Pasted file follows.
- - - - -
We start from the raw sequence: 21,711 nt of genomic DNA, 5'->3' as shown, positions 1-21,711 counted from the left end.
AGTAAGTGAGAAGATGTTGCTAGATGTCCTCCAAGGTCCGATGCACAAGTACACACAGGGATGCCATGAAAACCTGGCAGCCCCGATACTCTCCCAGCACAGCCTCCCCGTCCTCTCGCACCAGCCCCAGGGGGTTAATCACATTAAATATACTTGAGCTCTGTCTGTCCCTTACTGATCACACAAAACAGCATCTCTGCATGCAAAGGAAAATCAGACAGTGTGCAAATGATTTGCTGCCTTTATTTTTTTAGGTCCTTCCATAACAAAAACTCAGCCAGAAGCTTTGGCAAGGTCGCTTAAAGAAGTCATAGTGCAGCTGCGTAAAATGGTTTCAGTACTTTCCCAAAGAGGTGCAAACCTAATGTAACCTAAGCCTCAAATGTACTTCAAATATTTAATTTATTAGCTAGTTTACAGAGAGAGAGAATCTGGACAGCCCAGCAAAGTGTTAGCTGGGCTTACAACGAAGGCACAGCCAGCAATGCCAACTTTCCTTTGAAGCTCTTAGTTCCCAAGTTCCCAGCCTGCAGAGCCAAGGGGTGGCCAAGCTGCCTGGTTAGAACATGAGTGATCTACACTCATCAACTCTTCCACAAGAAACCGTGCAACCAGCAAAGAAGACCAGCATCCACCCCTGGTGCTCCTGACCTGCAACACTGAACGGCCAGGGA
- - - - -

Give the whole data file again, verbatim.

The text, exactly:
We start from the raw sequence: 21,711 nt of genomic DNA, 5'->3' as shown, positions 1-21,711 counted from the left end.
AGTAAGTGAGAAGATGTTGCTAGATGTCCTCCAAGGTCCGATGCACAAGTACACACAGGGATGCCATGAAAACCTGGCAGCCCCGATACTCTCCCAGCACAGCCTCCCCGTCCTCTCGCACCAGCCCCAGGGGGTTAATCACATTAAATATACTTGAGCTCTGTCTGTCCCTTACTGATCACACAAAACAGCATCTCTGCATGCAAAGGAAAATCAGACAGTGTGCAAATGATTTGCTGCCTTTATTTTTTTAGGTCCTTCCATAACAAAAACTCAGCCAGAAGCTTTGGCAAGGTCGCTTAAAGAAGTCATAGTGCAGCTGCGTAAAATGGTTTCAGTACTTTCCCAAAGAGGTGCAAACCTAATGTAACCTAAGCCTCAAATGTACTTCAAATATTTAATTTATTAGCTAGTTTACAGAGAGAGAGAATCTGGACAGCCCAGCAAAGTGTTAGCTGGGCTTACAACGAAGGCACAGCCAGCAATGCCAACTTTCCTTTGAAGCTCTTAGTTCCCAAGTTCCCAGCCTGCAGAGCCAAGGGGTGGCCAAGCTGCCTGGTTAGAACATGAGTGATCTACACTCATCAACTCTTCCACAAGAAACCGTGCAACCAGCAAAGAAGACCAGCATCCACCCCTGGTGCTCCTGACCTGCAACACTGAACGGCCAGGGA